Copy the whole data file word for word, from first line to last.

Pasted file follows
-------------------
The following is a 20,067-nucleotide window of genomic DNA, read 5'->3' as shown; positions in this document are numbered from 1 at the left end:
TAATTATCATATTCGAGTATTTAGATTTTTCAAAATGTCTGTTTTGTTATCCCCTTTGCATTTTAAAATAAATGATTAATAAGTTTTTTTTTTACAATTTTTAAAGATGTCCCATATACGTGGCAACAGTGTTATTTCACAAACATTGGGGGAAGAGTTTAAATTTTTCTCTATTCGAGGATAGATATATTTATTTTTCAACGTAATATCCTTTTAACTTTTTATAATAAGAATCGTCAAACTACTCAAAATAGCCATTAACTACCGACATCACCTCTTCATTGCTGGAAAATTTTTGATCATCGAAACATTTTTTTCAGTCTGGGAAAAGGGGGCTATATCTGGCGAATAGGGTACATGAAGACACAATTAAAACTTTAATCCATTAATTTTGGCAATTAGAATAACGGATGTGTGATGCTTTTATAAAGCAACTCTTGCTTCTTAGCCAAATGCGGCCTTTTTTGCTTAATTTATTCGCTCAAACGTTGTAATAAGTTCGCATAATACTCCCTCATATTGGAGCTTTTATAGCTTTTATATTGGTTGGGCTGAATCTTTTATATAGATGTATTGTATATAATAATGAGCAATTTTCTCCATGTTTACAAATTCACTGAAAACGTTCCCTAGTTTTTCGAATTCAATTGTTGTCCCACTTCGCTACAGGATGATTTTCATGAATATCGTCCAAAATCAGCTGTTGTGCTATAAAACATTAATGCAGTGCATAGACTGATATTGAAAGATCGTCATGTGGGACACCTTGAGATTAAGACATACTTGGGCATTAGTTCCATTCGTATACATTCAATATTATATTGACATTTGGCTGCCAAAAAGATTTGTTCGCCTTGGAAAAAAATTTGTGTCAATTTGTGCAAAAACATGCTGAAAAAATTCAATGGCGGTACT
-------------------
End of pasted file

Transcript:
The following is a 20,067-nucleotide window of genomic DNA, read 5'->3' as shown; positions in this document are numbered from 1 at the left end:
TAATTATCATATTCGAGTATTTAGATTTTTCAAAATGTCTGTTTTGTTATCCCCTTTGCATTTTAAAATAAATGATTAATAAGTTTTTTTTTTACAATTTTTAAAGATGTCCCATATACGTGGCAACAGTGTTATTTCACAAACATTGGGGGAAGAGTTTAAATTTTTCTCTATTCGAGGATAGATATATTTATTTTTCAACGTAATATCCTTTTAACTTTTTATAATAAGAATCGTCAAACTACTCAAAATAGCCATTAACTACCGACATCACCTCTTCATTGCTGGAAAATTTTTGATCATCGAAACATTTTTTTCAGTCTGGGAAAAGGGGGCTATATCTGGCGAATAGGGTACATGAAGACACAATTAAAACTTTAATCCATTAATTTTGGCAATTAGAATAACGGATGTGTGATGCTTTTATAAAGCAACTCTTGCTTCTTAGCCAAATGCGGCCTTTTTTGCTTAATTTATTCGCTCAAACGTTGTAATAAGTTCGCATAATACTCCCTCATATTGGAGCTTTTATAGCTTTTATATTGGTTGGGCTGAATCTTTTATATAGATGTATTGTATATAATAATGAGCAATTTTCTCCATGTTTACAAATTCACTGAAAACGTTCCCTAGTTTTTCGAATTCAATTGTTGTCCCACTTCGCTACAGGATGATTTTCATGAATATCGTCCAAAATCAGCTGTTGTGCTATAAAACATTAATGCAGTGCATAGACTGATATTGAAAGATCGTCATGTGGGACACCTTGAGATTAAGACATACTTGGGCATTAGTTCCATTCGTATACATTCAATATTATATTGACATTTGGCTGCCAAAAAGATTTGTTCGCCTTGGAAAAAAATTTGTGTCAATTTGTGCAAAAACATGCTGAAAAAATTCAATGGCGGTACT